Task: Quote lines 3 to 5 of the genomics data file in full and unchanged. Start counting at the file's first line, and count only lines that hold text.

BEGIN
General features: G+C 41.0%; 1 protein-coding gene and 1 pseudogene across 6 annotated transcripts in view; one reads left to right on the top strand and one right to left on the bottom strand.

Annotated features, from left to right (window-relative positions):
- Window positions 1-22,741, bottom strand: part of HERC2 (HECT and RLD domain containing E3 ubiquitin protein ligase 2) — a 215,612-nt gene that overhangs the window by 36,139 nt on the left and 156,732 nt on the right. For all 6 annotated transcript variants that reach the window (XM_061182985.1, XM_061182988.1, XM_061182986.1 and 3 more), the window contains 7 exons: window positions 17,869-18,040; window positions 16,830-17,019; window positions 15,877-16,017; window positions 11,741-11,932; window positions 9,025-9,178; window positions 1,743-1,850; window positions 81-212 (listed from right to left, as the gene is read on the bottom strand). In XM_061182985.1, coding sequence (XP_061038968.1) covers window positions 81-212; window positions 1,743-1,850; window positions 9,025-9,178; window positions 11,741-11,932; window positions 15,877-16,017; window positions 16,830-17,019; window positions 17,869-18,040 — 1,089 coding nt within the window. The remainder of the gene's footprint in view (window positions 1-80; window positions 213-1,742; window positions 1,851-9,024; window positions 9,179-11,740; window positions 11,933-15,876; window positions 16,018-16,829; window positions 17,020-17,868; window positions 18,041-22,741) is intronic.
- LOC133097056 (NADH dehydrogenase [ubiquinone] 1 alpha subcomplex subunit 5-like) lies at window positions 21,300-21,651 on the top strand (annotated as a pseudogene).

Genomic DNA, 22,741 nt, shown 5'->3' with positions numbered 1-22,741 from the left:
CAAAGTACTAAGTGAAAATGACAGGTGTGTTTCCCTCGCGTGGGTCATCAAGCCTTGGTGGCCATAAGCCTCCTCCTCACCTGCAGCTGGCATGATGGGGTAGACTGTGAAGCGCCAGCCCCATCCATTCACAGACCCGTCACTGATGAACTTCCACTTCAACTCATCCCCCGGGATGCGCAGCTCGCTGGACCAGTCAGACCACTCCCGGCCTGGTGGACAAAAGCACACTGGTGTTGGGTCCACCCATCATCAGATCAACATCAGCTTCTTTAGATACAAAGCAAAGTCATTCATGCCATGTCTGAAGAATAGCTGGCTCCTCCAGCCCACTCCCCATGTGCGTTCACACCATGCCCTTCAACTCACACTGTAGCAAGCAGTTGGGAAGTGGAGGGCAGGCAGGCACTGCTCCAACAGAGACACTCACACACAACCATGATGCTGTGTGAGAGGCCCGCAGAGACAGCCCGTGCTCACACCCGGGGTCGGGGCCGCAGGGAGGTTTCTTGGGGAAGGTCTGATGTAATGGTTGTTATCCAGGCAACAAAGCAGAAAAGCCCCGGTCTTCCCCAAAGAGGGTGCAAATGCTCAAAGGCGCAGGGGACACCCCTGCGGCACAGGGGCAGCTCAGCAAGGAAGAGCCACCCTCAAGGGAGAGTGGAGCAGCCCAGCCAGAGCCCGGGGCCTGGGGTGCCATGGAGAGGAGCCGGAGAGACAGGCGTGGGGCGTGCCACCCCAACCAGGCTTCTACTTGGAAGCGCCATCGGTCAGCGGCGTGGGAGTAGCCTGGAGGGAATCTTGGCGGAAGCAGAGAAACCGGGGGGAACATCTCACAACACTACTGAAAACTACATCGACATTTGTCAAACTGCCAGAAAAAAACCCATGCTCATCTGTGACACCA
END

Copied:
- Window positions 1-22,741, bottom strand: part of HERC2 (HECT and RLD domain containing E3 ubiquitin protein ligase 2) — a 215,612-nt gene that overhangs the window by 36,139 nt on the left and 156,732 nt on the right. For all 6 annotated transcript variants that reach the window (XM_061182985.1, XM_061182988.1, XM_061182986.1 and 3 more), the window contains 7 exons: window positions 17,869-18,040; window positions 16,830-17,019; window positions 15,877-16,017; window positions 11,741-11,932; window positions 9,025-9,178; window positions 1,743-1,850; window positions 81-212 (listed from right to left, as the gene is read on the bottom strand). In XM_061182985.1, coding sequence (XP_061038968.1) covers window positions 81-212; window positions 1,743-1,850; window positions 9,025-9,178; window positions 11,741-11,932; window positions 15,877-16,017; window positions 16,830-17,019; window positions 17,869-18,040 — 1,089 coding nt within the window. The remainder of the gene's footprint in view (window positions 1-80; window positions 213-1,742; window positions 1,851-9,024; window positions 9,179-11,740; window positions 11,933-15,876; window positions 16,018-16,829; window positions 17,020-17,868; window positions 18,041-22,741) is intronic.
- LOC133097056 (NADH dehydrogenase [ubiquinone] 1 alpha subcomplex subunit 5-like) lies at window positions 21,300-21,651 on the top strand (annotated as a pseudogene).

Genomic DNA, 22,741 nt, shown 5'->3' with positions numbered 1-22,741 from the left: